Editorial Feature

First Image of the Milky Way’s Supermassive Black Hole Explained

If black holes emit no light and therefore cannot be seen, what is on show in the image of Sagittarius A*?

The first image of Sgr A* the supermassive black hole at the heart of the Milky Way. Image Credit: ESO/M. Kornmesser, EHT Collaboration

On Thursday May 12, the Event Horizon Telescope (EHT) collaboration released to the public the first image ever captured of the supermassive black hole at the heart of our galaxy — Sagittarius A* (Sgr A*).

As with the previous image of a supermassive black hole taken with the EHT — that of the black hole at the heart of the galaxy Messier 87 (M87) — Sgr A* appears as a glowing golden ring surrounded by inky blackness. 

The EHT team’s results are discussed in a series of papers published in The Astrophysical Journal Letters.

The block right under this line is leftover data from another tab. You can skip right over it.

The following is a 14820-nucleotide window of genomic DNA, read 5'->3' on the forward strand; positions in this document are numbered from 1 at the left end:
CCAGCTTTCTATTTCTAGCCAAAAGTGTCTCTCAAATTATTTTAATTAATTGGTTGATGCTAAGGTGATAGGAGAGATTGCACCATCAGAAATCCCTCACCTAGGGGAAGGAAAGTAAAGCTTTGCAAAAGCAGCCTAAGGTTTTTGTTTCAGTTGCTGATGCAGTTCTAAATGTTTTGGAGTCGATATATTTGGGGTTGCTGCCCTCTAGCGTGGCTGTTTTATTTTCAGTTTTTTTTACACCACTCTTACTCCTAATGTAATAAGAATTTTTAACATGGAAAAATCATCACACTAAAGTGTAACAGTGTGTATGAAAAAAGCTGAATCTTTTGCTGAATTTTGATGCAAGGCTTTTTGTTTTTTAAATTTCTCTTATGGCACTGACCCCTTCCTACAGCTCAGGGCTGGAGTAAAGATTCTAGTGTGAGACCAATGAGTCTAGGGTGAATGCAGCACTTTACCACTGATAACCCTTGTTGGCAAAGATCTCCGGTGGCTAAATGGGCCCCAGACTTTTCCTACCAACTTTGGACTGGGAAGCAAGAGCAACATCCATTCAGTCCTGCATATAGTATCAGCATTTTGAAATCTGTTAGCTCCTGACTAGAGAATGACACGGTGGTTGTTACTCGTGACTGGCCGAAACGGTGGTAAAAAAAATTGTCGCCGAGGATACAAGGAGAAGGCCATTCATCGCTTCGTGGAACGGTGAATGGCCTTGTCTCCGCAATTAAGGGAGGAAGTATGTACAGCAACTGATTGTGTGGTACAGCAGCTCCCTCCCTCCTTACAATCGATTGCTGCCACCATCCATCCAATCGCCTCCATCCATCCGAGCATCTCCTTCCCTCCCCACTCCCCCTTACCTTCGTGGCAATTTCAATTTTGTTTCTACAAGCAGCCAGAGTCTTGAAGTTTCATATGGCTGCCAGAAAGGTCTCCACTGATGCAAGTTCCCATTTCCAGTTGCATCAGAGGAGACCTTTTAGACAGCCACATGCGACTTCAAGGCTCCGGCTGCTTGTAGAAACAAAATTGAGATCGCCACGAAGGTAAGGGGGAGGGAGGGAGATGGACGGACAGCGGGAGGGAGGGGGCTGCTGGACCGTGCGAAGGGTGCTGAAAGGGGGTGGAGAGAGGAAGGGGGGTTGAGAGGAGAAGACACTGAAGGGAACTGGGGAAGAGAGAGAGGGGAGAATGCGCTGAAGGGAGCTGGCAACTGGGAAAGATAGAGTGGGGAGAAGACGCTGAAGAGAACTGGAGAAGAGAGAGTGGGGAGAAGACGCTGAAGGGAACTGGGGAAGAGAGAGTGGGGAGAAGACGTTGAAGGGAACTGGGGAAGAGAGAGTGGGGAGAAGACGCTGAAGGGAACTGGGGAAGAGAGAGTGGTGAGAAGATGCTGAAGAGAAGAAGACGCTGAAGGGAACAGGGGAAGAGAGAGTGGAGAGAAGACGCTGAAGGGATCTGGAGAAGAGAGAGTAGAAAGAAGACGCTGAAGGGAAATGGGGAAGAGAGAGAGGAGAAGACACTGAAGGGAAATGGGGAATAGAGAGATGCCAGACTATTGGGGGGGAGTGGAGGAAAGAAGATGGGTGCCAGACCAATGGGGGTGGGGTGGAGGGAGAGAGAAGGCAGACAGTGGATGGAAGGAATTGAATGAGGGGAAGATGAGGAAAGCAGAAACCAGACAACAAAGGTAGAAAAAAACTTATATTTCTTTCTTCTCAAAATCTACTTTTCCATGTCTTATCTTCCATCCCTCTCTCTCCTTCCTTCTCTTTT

Like all black holes, the object at the heart of the Milky Way — located 27,000 light-years from Earth — is surrounded by a surface that scientists call an event horizon. This is the point at which a black hole’s gravitational influence becomes so great that not even light is fast enough to escape. 

This means that the event horizon of a black hole is the deepest into such a cosmic titan that astronomers can ever hope to see. This leads to the question; what is it we are seeing in the image of Sgr A*?

What is in the Image of Sagittarius A*?

Sgr A* is surrounded by dust and gas   in what is known by astronomers as an accretion disc, which it very occasionally consumes. The glowing ring in the EHT image is this material with the black hole located in the center of this ring.